Crisis-hit Sri Lanka's Prime Minister Ranil Wickremesinghe, who is also the finance minister, said on Thursday that the government was targeting USD 5 billion this year for repayments, plus a further USD 1 billion to bolster the country's reserves.
He also said that the ongoing negotiations with the International Monetary Fund (IMF) for a bailout could be concluded by the end of this month.
Sri Lanka, which is going through the worst economic crisis since its independence from Britain in 1945, started talks with the IMF on April 18.
Addressing the representatives from the Joint Trade Chambers, Wickremesinghe said on Thursday that debt restructuring had begun, following the appointment of financial and legal advisors. This was a prerequisite for an IMF programme.
He said that the ongoing negotiations with the global lender for a bailout could be concluded by the end of this month.
Wickremesinghe said the government was targeting USD 5 billion this year for repayments, plus a further USD 1 billion to bolster the country's reserves.
He said Sri Lanka's bridging finance requirements would depend on an agreement with the IMF being reached.
Wickremesinghe said the talks were continuing with donor nations and the relations with Japan, which had been broken down, would take a while to repair and regain their confidence.
On the medicine shortage, he said that former Maldivian president Mohamed Nasheed was leading the international appeal for urgently needed medicine supplies.
Indrajith Coomaraswamy, who is a presidential adviser on economy, told a seminar on Thursday that the staff level agreement with the IMF could be reached in 4-5 weeks time.
He said the realisation of funds from the IMF would depend on Sri Lanka's action to restructure its international debt.
The nearly bankrupt country, with an acute foreign currency crisis that resulted in foreign debt default, announced in mid April that it is suspending nearly USD 7 billion foreign debt repayment due for this year out of about USD 25 billion due through 2026. Sri Lanka's total foreign debt stands at USD 51 billion.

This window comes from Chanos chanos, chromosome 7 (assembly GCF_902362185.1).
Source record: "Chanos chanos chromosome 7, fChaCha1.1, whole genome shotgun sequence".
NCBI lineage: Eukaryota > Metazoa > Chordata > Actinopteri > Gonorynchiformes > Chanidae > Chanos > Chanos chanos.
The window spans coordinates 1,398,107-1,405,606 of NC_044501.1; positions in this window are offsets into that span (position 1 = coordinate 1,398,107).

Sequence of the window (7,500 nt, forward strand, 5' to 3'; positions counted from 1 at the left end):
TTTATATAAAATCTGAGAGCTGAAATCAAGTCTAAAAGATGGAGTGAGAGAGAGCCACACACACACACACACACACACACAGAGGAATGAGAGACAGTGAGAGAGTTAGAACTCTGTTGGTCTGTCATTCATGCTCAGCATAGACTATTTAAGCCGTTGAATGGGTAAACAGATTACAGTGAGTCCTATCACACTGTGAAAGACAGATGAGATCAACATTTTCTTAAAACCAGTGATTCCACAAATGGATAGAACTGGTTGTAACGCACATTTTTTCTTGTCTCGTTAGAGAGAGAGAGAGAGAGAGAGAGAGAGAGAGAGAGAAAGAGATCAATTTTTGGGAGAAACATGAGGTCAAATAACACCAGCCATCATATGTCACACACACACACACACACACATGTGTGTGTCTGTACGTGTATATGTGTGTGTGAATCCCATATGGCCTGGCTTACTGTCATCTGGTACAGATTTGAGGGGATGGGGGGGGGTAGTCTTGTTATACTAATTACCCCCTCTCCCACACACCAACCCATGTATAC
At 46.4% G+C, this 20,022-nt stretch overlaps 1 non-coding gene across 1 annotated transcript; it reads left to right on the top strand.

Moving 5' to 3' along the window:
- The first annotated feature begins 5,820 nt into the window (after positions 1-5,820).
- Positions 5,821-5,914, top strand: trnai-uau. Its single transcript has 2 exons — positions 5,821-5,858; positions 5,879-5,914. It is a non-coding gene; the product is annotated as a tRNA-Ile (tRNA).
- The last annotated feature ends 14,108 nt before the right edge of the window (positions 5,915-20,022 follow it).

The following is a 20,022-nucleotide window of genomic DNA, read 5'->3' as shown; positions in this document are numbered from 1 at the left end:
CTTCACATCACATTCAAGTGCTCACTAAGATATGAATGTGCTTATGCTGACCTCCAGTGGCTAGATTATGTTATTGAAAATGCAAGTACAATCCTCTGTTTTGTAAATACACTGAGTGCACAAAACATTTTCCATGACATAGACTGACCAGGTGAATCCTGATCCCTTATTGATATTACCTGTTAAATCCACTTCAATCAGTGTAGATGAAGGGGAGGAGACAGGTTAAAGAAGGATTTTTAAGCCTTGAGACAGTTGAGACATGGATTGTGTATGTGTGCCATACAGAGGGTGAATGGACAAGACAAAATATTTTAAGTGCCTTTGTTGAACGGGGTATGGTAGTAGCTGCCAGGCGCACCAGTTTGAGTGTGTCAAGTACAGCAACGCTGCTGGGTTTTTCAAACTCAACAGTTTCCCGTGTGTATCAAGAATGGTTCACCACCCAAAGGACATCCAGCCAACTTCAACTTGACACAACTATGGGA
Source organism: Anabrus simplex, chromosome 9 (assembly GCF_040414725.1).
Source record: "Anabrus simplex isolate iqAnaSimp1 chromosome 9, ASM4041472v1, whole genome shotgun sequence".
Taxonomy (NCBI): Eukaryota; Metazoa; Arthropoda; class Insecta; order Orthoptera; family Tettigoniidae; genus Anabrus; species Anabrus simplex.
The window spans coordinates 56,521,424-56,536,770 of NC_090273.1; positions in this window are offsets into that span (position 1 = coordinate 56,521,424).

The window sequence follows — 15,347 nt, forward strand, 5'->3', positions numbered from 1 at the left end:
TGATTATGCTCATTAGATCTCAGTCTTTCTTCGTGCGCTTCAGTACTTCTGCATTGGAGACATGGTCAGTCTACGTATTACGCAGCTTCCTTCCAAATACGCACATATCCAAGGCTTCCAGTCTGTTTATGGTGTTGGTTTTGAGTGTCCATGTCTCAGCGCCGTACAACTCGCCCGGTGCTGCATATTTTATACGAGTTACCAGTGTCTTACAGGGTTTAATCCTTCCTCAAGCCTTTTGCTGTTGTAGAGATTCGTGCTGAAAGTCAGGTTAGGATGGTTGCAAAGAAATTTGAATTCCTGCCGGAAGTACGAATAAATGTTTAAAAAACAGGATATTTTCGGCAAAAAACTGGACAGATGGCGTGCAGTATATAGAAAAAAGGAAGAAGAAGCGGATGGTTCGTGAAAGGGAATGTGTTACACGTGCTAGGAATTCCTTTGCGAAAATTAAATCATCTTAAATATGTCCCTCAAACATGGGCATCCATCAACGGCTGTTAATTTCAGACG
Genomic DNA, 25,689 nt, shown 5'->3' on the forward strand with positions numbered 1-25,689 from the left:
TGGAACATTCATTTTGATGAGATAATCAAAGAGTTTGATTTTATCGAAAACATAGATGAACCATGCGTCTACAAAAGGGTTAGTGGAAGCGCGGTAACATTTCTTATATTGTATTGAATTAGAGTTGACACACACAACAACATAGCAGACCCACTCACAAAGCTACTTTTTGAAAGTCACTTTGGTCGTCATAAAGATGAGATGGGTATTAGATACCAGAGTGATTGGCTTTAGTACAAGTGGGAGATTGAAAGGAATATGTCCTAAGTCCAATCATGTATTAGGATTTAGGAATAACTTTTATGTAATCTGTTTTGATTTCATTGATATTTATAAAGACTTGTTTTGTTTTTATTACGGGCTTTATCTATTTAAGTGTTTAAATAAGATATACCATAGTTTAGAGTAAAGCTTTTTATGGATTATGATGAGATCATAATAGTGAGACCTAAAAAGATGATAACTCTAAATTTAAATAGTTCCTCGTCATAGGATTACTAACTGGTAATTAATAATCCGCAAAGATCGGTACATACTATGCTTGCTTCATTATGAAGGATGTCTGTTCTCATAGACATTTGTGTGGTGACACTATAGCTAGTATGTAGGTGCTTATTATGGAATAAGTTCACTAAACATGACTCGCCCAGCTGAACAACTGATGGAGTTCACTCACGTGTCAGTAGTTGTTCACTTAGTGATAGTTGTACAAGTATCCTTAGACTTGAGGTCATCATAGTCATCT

The IMF last week said that it requires "sufficient assurance" from the country that it will restore debt sustainability during the debt restructuring process.
"Since Sri Lanka's public debt is assessed as unsustainable, approval by the Executive Board of an IMF-supported programme for the country would require adequate assurances that debt sustainability will be restored,” the IMF said.
Wickremesinghe last week said that he would quickly prepare an economic reform programme and seek approval from the IMF. He had also met the chairmen and top management of all state and private banks in the country and inquired from them issues such as the dollar deficit and credit expansion as well as the amount of savings.
The economic crisis has prompted an acute shortage of essential items like food, medicine, cooking gas and other fuel, toilet paper and even matches, with Sri Lankans for months being forced to wait in lines lasting hours outside stores to buy fuel and cooking gas.
Protesters have occupied the entrance to President Gotabaya Rajapaksa's office for nearly 50 days now, demanding his resignation.
The president's brother and former prime minister Mahinda Rajapaksa resigned earlier this month following countrywide violence when his supporters attacked peaceful protesters.
The new prime minister, Wickremesinghe, has promised to propose constitutional changes to curtail presidential powers, strengthen Parliament and resolve Sri Lanka's economic difficulties.